Georgia Supreme Court Affirmed 'Gross Negligence' Standard.
CASE ON POINT: Gliemmo v. Cousineau, SO9A1807 (3/15/2010) So.2d -GA
ISSUE: Is it constitutional to require a finding of gross negligence before certain nurses and physicians can be held liable for their errors?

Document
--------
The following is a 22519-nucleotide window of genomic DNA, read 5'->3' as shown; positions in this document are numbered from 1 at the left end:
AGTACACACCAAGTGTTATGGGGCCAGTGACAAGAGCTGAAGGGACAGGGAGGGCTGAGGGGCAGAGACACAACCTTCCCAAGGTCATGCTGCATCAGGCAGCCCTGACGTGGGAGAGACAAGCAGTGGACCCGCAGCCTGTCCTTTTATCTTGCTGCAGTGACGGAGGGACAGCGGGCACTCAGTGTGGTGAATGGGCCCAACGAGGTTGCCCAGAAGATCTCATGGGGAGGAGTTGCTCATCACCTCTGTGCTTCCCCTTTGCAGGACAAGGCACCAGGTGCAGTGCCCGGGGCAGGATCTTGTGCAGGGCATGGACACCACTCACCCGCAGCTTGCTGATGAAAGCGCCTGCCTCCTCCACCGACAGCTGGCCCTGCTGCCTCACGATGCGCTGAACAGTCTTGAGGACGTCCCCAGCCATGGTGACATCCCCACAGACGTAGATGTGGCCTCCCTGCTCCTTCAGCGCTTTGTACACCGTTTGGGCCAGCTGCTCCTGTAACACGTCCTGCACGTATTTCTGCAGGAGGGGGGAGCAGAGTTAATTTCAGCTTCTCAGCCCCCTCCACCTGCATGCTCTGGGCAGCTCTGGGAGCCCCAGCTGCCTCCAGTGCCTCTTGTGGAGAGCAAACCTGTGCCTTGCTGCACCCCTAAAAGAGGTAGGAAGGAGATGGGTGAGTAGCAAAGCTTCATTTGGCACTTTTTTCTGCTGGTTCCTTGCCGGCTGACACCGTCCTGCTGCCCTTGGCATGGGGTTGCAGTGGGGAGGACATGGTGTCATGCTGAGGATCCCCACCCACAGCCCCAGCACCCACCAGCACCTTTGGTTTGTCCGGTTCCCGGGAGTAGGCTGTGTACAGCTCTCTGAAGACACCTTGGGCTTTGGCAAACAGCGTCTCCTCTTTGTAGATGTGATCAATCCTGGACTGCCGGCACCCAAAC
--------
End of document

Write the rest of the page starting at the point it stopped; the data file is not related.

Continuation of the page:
CASE FACTS: Carol and Robert Gliemmo brought a medical malpractice suit against Dr. Mark Cousineau, Emergency Medical Specialists of Columbus, PC., and St. Francis Hospital, Inc., (Appellees). After the Appellees answered the Appellants' complaint, Appellants filed a challenge to the constitutionality of the Georgia Law which provides: In an action involving a health care liability claim arising out of the provision of emergency medical care in a hospital emergency department or obstetrical unit or in a surgical suite immediately following the evaluation or treatment of a patient in a hospital emergency department, no physician or health care provider shall beheld liable unless it is proven by clear and convincing evidence that the physician or health care provider's actions showed gross negligence. The trial court rejected the constitutional challenge, but issued a certificate of immediate review. The Appellants applied for an interlocutory review, and the Supreme court of Georgia granted the application to consider the constitutionality of the statute in question. The Appellants filed a timely notice of appeal. The Appellants contended that the law in question was a special law that violated the uniformity clause of the Georgia Constitution because it set forth a gross negligence standard of liability only for certain emergency care providers. The uniformity clause provides: Laws of a general nature shall have uniform operation throughout this state and no local or special law shall be enacted in any case for which provision has been made by an existing general law, except that the General Assembly may by general law authorize local governments by local ordinance or resolution to exercise police powers which do not conflict with general laws. Thus, the Appellants contended that: "[T]o violate [this] constitutional provision, the statute in question must either be a general law which lacks uniform operation throughout the state or a special law for which provision has been made by existing general law." Several Georgia cases were cited. Among them was Terrell County v. Albany Hosp. Auth., 256 Ga. 627, 630 (6) (352 S.E.2d 378) (1987), in which the court stated in pertinent...